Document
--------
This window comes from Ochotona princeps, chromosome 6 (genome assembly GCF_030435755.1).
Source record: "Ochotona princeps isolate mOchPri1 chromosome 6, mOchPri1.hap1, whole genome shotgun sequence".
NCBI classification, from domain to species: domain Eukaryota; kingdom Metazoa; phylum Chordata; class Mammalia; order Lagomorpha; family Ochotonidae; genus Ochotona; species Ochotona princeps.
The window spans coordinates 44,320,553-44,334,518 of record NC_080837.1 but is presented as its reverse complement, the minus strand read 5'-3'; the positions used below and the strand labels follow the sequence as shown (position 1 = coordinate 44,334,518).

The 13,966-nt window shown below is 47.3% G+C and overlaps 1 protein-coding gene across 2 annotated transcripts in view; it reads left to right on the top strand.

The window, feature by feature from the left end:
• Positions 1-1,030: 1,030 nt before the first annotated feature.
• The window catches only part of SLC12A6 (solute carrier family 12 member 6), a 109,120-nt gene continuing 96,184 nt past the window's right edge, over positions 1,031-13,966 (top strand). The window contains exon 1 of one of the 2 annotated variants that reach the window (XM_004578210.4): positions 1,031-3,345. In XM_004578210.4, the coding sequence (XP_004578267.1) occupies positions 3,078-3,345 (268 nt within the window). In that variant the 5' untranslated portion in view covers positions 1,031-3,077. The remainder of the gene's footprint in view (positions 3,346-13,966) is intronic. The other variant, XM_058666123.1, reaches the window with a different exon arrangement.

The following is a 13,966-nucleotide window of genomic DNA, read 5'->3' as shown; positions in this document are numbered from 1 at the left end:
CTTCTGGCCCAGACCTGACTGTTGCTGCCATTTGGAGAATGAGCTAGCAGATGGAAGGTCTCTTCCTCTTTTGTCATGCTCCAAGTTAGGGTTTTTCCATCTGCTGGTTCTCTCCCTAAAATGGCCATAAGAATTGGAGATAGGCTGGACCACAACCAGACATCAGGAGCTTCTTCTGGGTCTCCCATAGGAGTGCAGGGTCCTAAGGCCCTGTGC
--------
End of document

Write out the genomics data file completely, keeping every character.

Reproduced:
This window comes from Ochotona princeps, chromosome 6 (genome assembly GCF_030435755.1).
Source record: "Ochotona princeps isolate mOchPri1 chromosome 6, mOchPri1.hap1, whole genome shotgun sequence".
NCBI classification, from domain to species: domain Eukaryota; kingdom Metazoa; phylum Chordata; class Mammalia; order Lagomorpha; family Ochotonidae; genus Ochotona; species Ochotona princeps.
The window spans coordinates 44,320,553-44,334,518 of record NC_080837.1 but is presented as its reverse complement, the minus strand read 5'-3'; the positions used below and the strand labels follow the sequence as shown (position 1 = coordinate 44,334,518).

The 13,966-nt window shown below is 47.3% G+C and overlaps 1 protein-coding gene across 2 annotated transcripts in view; it reads left to right on the top strand.

The window, feature by feature from the left end:
• Positions 1-1,030: 1,030 nt before the first annotated feature.
• The window catches only part of SLC12A6 (solute carrier family 12 member 6), a 109,120-nt gene continuing 96,184 nt past the window's right edge, over positions 1,031-13,966 (top strand). The window contains exon 1 of one of the 2 annotated variants that reach the window (XM_004578210.4): positions 1,031-3,345. In XM_004578210.4, the coding sequence (XP_004578267.1) occupies positions 3,078-3,345 (268 nt within the window). In that variant the 5' untranslated portion in view covers positions 1,031-3,077. The remainder of the gene's footprint in view (positions 3,346-13,966) is intronic. The other variant, XM_058666123.1, reaches the window with a different exon arrangement.

The following is a 13,966-nucleotide window of genomic DNA, read 5'->3' as shown; positions in this document are numbered from 1 at the left end:
CTTCTGGCCCAGACCTGACTGTTGCTGCCATTTGGAGAATGAGCTAGCAGATGGAAGGTCTCTTCCTCTTTTGTCATGCTCCAAGTTAGGGTTTTTCCATCTGCTGGTTCTCTCCCTAAAATGGCCATAAGAATTGGAGATAGGCTGGACCACAACCAGACATCAGGAGCTTCTTCTGGGTCTCCCATAGGAGTGCAGGGTCCTAAGGCCCTGTGC